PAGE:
Do you ever trick people into thinking you are OK?
Individuals with bipolar disorder quickly learn how to become tricksters—because the truth is simply not polite.
I leaned to the left in the photograph, laughing as I held a puppy on the bow of a green riverboat. I was smiling my slightly crooked smile, and in the background—in a dark sky above black spruce trees—were two bright arcs of a double rainbow. A puppy, a smile, a rainbow—all three were the unmistakable symbols of pure and perfect happiness.
Little did the photographer, or anyone else, know that it was all a trick. Despite the props in that photograph, despite being surrounded by joy and backlit by rainbows, the sky was still dark.
My husband could say I am “worth it” despite my bipolar illness, but he does not. Instead, we both say that is a question that should never be asked.
When it is below zero and I am ice fishing on a frozen Alaskan lake, I concentrate all my energy on catching fish. Each time I fish, my husband—who knows I love fishing more than almost anything—immediately goes into support mode.
Remorse after a bipolar episode can cause tremendous pain, but when everybody else says “don’t look back,” I say: “look.”
I once read a book about tracking animals, and when I lived for several months on the edge of the enormous Chugach State Park in Alaska, I tracked a snowshoe hare in the alder thickets along the side of a popular hiking trail.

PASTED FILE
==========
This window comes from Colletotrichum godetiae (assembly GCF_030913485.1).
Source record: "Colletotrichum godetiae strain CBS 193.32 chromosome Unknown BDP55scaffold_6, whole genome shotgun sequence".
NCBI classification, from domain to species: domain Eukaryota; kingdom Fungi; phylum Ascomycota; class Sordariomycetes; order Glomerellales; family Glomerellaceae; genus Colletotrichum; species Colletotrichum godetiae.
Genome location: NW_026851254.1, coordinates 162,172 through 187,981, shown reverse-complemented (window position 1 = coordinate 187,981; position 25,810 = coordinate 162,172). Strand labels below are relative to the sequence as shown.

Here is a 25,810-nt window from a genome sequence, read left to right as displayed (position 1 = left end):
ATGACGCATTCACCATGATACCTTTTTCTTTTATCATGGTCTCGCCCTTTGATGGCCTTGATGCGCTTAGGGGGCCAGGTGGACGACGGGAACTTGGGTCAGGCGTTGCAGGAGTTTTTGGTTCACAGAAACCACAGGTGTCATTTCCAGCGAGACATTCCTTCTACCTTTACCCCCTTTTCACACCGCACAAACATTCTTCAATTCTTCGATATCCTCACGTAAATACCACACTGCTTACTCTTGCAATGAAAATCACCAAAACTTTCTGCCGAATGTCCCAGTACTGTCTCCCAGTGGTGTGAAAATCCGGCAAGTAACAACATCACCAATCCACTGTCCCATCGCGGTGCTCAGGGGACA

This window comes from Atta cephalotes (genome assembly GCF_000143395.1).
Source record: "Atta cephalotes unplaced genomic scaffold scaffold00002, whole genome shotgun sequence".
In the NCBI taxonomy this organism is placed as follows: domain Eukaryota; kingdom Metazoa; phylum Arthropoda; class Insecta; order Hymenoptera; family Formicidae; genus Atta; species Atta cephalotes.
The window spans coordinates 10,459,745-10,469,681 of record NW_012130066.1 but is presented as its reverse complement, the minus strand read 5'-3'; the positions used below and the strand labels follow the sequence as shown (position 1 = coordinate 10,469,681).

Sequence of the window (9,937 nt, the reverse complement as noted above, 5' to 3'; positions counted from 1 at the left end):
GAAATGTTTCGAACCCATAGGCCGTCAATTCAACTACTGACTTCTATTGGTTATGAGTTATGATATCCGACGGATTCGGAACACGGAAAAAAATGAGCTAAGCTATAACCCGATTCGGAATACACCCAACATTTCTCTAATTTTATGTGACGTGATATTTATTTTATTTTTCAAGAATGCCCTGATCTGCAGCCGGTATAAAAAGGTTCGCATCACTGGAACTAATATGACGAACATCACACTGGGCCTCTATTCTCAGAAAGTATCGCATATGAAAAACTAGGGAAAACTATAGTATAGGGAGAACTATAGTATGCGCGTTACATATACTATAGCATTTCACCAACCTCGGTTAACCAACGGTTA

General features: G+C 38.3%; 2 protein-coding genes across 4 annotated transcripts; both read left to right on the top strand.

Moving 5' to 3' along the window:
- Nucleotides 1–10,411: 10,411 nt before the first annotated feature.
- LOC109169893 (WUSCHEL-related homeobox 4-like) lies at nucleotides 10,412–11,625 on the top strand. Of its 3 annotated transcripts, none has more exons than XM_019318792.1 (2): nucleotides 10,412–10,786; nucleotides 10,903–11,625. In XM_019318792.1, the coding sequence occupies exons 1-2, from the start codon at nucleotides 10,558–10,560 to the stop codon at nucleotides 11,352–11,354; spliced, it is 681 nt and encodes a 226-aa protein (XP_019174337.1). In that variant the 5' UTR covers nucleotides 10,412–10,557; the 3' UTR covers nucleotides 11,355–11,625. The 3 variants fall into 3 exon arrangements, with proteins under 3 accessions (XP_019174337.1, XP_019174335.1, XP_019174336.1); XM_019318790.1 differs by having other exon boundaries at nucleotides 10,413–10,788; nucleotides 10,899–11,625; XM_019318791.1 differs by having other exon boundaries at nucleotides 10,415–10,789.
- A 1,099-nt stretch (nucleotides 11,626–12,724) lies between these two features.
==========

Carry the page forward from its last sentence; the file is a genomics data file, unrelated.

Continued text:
Parents cannot fix a bipolar disorder diagnosis. This leads to guilt and frustration, but once they accept it as a brain-based disorder, they can learn how to help.
“I never want to leave you,” I whispered from the air mattress on the floor of our family cabin. I tried not to look under the bed, a worried eight-year old listening to the coyotes yip in the darkness and the beaver’s tail slapping the river’s surface.
Years of rock-climbing wisdom told me not to try to climb down. The only way was up, but I was frozen with fear, my hands pressed against the granite slab, hips tight and straining against the cliff, my right foot holding all of my weight on a tiny foothold below me. I was high above a rocky valley we Alaskans call Hatcher’s Pass, and snowflakes were beginning to fall around me. If I fell now, my body would hit the wall’s face before the rope pulled taut.
Climbing down a cliff is nearly impossible. As you peer down its face, your body simply gets in the way. Climbing up is the only thing you can do. That day, I could not show the tough guy belaying me that I was afraid. And so I kept on climbing.
Later, many years later, when I was in my late thirties, after a divorce and while waiting to learn whether I had cancer or not, that same tough guy told me that my life had been “tragic.”
I could not disagree more. Yes, I have suffered—but we all have. I have struggled with my greatest challenge, bipolar disorder, throughout my life. I have experienced the sturm und drang of extreme moods that would alternate between euphoria and absolute despair. Yes, I have not yet achieved the lofty goals I once set for myself, because I have at times struggled to be able to even complete the basic activities of everyday survival.